George and Lennie's dream is to have their own little place in the country, able to do what they want when they want and have nobody ordering them around. Candy eventually joins in this dream, offering to pay for most of it, and Crooks also fleetingly wishes to join but bows out, from fear and the realization that his dream will never come true.

Curley's wife also has dreams, dreams of becoming an actress and going to Hollywood. Her dream is also not possible and she ends up married to Curley and feeling utterly miserable and alone. Curley's wife also wants someone to talk to and companionship, as she is lonely on the ranch and has no one to talk to so flirts with the workers.

The theme that I will examine first is loneliness, All the characters are extremely lonely and unhappy with their lives (except Slim, who is the only character that seems to be confident and happy with his life), and none of them can escape this unhappiness Because of the period the novel is set in, it is obvious that the men are a mobile workforce and never have the chance to lay down roots. To study the technique of loneliness in “Of Mice and Men”, we will study loneliness in Crooks, Candy and Curley's wife.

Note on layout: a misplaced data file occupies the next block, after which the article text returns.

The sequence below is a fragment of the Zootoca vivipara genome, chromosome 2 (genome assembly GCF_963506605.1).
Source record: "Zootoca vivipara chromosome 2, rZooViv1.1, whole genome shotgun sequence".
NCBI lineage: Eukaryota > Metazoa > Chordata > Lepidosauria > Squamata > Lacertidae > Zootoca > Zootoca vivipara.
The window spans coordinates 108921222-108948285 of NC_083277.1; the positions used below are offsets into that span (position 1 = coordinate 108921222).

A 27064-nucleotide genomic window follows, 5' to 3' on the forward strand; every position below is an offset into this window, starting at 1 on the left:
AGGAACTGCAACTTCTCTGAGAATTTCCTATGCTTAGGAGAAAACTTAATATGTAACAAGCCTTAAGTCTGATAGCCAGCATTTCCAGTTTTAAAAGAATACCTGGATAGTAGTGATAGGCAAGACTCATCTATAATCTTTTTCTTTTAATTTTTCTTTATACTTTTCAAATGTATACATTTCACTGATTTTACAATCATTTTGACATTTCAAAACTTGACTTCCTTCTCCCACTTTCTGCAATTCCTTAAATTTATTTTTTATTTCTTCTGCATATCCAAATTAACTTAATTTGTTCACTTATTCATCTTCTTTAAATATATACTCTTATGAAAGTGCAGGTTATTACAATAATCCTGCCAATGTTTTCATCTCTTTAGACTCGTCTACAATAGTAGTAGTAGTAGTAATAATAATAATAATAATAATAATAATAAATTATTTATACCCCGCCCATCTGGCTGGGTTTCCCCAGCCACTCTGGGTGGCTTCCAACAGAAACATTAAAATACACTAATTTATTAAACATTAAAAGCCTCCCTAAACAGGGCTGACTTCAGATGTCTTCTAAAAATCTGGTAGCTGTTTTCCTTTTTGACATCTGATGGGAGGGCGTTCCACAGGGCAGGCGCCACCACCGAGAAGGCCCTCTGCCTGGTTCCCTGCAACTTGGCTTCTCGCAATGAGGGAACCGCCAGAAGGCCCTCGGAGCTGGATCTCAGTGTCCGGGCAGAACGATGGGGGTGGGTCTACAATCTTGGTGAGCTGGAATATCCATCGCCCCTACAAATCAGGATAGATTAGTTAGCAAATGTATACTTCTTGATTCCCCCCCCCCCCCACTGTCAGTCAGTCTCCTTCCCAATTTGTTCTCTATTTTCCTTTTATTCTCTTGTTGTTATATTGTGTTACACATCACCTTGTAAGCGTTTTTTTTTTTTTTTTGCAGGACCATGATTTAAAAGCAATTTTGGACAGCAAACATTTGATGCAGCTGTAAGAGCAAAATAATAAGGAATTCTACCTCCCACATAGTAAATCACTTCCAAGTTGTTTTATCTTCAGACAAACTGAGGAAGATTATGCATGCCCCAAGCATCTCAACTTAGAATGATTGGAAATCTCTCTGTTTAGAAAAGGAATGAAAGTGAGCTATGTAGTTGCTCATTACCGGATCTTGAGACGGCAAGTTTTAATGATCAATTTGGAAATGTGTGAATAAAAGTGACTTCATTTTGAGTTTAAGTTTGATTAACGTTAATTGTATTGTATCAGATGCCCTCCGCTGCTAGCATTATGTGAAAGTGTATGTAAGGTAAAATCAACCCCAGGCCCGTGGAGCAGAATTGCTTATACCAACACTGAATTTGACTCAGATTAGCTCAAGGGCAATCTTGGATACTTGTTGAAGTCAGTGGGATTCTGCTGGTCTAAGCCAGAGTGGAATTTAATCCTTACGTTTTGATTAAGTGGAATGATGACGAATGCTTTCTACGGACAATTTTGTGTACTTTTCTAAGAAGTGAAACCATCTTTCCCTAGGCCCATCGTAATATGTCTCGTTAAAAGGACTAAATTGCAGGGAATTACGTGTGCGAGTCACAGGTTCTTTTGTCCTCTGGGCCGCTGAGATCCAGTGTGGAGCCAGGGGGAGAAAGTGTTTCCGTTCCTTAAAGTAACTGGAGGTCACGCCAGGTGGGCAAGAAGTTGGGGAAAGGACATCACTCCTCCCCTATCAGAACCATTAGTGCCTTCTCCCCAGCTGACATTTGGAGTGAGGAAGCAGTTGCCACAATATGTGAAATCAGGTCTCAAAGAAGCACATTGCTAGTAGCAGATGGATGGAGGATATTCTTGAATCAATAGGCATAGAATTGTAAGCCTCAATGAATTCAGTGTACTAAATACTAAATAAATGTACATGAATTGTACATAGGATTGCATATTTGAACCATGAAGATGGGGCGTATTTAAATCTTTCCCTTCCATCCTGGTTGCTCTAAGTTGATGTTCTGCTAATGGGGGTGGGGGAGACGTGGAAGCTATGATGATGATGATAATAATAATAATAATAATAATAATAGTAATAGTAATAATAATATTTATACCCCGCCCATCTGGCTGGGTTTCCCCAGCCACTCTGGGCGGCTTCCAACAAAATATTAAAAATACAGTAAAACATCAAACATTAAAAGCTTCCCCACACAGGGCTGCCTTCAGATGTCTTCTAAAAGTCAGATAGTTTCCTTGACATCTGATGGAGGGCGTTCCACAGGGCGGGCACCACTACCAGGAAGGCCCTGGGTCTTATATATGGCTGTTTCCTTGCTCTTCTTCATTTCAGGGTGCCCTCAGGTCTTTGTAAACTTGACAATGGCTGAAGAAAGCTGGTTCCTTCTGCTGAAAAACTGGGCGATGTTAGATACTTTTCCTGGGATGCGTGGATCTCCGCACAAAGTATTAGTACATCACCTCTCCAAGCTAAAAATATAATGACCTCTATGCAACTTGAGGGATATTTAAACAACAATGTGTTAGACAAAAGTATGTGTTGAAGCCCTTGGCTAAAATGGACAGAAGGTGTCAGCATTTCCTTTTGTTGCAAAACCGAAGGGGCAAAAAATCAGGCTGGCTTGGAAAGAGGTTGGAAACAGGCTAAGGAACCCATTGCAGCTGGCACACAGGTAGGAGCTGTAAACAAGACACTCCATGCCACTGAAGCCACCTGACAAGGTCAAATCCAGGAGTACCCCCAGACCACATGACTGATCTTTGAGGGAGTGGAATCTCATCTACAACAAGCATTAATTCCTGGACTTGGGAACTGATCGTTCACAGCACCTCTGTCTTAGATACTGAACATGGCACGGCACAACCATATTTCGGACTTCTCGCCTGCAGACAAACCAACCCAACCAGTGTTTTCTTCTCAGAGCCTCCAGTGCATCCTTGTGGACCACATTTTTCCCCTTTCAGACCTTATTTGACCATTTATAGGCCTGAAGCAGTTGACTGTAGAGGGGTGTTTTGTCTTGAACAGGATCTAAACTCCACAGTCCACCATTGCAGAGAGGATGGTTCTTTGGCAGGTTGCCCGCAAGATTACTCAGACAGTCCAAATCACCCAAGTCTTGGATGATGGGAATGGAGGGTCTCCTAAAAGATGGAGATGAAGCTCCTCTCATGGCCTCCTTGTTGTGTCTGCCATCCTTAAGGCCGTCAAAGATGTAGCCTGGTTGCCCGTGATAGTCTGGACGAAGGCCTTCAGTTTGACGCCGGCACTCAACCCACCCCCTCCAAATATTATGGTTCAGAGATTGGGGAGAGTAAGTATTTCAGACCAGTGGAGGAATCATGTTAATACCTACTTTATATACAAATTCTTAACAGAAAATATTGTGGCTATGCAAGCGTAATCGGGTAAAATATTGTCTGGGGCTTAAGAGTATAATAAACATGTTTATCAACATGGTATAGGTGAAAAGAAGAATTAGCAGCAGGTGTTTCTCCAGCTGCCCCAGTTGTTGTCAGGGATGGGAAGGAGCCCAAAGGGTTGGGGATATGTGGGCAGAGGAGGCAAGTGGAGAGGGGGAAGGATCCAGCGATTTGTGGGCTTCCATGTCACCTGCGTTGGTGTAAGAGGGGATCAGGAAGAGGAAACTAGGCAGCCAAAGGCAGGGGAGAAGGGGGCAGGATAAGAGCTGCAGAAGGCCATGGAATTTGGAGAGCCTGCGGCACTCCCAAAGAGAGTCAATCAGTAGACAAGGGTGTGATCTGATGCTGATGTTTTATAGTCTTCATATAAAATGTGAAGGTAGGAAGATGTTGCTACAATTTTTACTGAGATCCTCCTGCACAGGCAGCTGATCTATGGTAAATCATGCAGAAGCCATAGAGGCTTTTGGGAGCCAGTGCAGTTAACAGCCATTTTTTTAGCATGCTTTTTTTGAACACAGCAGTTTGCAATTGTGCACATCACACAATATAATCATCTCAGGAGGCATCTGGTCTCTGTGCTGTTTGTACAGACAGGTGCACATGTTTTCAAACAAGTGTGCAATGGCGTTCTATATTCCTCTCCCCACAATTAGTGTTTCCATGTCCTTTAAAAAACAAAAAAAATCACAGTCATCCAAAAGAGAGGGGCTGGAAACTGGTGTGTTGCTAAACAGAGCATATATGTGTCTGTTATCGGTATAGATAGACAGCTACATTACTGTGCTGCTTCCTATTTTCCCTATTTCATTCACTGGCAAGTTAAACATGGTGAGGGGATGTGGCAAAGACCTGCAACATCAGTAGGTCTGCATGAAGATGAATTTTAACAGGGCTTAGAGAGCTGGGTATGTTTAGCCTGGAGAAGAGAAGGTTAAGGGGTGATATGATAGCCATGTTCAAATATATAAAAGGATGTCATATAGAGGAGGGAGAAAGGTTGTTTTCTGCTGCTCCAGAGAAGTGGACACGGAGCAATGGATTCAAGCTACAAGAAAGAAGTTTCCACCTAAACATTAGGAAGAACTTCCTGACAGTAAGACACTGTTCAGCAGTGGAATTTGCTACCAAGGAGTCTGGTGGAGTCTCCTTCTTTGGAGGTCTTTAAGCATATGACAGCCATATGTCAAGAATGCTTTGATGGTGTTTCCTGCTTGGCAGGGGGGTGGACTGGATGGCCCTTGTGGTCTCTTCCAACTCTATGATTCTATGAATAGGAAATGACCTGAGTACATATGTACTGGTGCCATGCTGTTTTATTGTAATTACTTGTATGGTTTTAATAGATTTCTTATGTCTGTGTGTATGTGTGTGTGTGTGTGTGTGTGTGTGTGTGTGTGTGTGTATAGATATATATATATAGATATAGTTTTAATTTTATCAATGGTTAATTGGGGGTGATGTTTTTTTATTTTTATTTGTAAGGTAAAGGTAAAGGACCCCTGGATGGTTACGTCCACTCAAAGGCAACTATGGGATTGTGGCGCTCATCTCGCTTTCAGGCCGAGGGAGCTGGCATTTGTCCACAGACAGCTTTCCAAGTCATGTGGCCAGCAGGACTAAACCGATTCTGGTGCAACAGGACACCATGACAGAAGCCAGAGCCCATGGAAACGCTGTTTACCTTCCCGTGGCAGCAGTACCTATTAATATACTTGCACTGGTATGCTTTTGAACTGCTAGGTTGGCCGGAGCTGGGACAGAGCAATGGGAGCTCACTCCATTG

Crooks is a black man that experiences isolation because in that time black people were looked at and treated differently from white people. The quote "A guy goes nuts if he ain't got nobody. Don't matter no difference who the guy is, longs he with you. I tell ya a guy gets too lonely an he gets sick" was his means of finding a personal connection to Lennie. Like Lennie, Crooks has a 'relationship' with loneliness. Crooks is rejected from every group of people and cannot socially interact with others, just like Lennie who can’t socially interact properly because of his mental-disability. "Cause I'm black. They play cards in there, but I can't play because I'm Black. They say I stink. Well I tell you, you all stink to me!" Crooks is lonely because he is black; others treat him unfairly because he is different from them given that he is black. Crooks isn’t allowed to play games with white people such as card games. He is treated unfairly and acts the same way towards the white people who have treated him differently. Even if all people are miserable when they are lonely, the consequences of friendship can be even worse. When one of the members of a friendship is removed, it causes misery and pain; when Candy lost his dog, he kept thinking about him, and felt terrible because he kept thinking that he should have shot his dog himself, and looks for friendship elsewhere. When George had to shoot Lennie, he felt terrible, because he had just shot his best friend, his lifetime companion, his only friend in the world. Because of this, he has to live the rest of his life, in guilt, alone and knowing that he killed his only friend.